David Lazarus -July 2018
Scrimshaw. Printmaking. Oils. Watercolors. David Lazarus has found joy and a certain amount of success in all of these mediums in his 40-plus-year career as an artist.
by: Joshua H. Balling
photography by: Nicole Harnishfeger
Yet there always comes a point when he gets restless, when creating the art begins to feel more like work, and his thoughts shift to something new.
While he still works in multiple mediums, lately he’s turned his attention to abstract painting and is even toying with the idea of trying his hand at sculpture.
“I’m always shifting gears, I’ve got ants in my pants. There has to be some pleasure in the process. A friend once showed me how to prime this little panel of wood with lead primer. It took all day. That’s totally not me. Life is short. I’m a quick and dirty guy,” said Lazarus, who will be honored by the Artists Association of Nantucket at its annual gala this month for his four decades as an island artist.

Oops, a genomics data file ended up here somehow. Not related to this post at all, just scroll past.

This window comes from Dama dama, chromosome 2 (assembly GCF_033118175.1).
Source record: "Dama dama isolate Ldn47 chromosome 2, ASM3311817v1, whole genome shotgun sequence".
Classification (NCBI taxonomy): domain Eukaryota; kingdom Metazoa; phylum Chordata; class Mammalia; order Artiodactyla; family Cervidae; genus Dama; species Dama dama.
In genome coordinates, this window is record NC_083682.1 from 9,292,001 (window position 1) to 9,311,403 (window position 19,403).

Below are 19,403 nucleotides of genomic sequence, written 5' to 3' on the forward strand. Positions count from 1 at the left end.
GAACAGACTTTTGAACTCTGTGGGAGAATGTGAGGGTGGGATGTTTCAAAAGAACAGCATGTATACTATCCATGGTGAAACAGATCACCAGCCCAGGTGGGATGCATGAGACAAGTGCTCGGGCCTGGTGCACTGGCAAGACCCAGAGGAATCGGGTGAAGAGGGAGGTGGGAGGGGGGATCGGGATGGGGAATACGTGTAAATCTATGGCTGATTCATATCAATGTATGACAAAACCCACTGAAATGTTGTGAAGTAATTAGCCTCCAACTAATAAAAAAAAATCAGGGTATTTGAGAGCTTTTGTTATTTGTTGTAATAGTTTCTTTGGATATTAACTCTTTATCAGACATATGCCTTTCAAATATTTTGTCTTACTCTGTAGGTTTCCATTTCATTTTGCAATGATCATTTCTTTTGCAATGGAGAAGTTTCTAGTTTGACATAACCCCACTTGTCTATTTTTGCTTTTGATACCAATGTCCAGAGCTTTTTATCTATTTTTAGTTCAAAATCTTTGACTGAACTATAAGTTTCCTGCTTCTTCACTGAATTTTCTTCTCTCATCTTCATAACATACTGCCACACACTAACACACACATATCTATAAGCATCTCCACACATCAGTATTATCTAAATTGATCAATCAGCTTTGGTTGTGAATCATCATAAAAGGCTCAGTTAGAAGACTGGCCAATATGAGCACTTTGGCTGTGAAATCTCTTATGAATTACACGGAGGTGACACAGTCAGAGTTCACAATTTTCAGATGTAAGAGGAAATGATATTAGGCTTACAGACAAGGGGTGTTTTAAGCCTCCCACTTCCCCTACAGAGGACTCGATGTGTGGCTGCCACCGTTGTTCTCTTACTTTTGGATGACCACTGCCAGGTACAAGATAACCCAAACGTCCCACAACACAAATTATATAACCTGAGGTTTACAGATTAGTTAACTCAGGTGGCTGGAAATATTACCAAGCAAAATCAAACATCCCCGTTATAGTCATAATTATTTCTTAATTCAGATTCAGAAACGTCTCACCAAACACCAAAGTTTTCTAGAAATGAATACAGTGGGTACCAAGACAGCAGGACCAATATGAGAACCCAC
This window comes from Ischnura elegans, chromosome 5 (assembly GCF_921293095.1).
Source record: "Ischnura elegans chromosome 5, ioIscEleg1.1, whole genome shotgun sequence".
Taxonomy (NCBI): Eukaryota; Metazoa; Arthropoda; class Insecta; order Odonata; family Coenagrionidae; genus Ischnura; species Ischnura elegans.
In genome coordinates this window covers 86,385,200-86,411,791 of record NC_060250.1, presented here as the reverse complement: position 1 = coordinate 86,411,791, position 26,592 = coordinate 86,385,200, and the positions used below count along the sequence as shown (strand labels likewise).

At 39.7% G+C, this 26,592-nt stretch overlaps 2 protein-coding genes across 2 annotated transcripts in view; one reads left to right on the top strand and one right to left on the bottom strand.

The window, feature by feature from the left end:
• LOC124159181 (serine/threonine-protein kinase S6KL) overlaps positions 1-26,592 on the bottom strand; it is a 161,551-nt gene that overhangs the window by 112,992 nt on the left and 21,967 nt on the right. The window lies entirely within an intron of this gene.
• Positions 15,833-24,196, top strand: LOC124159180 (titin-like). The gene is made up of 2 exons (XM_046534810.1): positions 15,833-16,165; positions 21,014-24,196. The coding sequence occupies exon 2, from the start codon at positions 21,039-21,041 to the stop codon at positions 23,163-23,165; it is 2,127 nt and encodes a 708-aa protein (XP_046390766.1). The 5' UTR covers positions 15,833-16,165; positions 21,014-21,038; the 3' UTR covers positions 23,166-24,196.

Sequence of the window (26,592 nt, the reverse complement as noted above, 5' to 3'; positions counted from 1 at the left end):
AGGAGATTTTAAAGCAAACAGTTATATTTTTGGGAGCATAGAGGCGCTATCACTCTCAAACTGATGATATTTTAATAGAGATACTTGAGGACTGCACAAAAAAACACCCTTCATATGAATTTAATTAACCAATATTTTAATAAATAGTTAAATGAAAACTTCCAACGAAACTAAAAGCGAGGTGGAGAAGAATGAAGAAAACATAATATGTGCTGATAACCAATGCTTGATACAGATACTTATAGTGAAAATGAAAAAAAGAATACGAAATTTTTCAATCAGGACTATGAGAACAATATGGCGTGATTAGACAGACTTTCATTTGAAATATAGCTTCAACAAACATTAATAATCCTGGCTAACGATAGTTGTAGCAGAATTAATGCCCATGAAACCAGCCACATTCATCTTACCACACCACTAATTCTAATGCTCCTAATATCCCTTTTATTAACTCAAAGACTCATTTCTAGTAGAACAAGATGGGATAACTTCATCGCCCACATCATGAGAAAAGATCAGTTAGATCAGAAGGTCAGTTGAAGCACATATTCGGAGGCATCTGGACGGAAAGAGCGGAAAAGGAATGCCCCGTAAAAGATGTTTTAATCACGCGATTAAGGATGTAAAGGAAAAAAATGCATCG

“It’s got to be fun. Maybe that’s why I keep on changing. If it ain’t fun anymore, I don’t want to do it. If painting Brant Point is excruciating, why keep doing it?” His prints are meticulously-detailed depictions of marine mammals and shorebirds, the watercolors muted island landscapes with an ethereal feel, the abstracts filled with bold splashes of color and palette-knife marks that beg for individual interpretation.
“The breadth of his work is perhaps what’s most impressive to me,” Artists Association curator of exhibitions Bobby Frazier said. “He has this great rendering skill, but at the same time the ability to move into pure abstraction, from one completely different skill set to another.”
Lazarus is also a teacher, and spent a good deal of time this winter at the AAN’s Visual Arts Center on Amelia Drive, working with small groups of mostly novice artists.
“All of the people we have honored are not just artist-members, but have given back to the AAN community in significant ways,” executive director Cecil Barron Jensen said. “He’s got a legion of fans, and to his credit, he likes to keep his classes small so he can spend as much time with his students as possible. He’s a true mentor to our member artists, and the art students in our community.”
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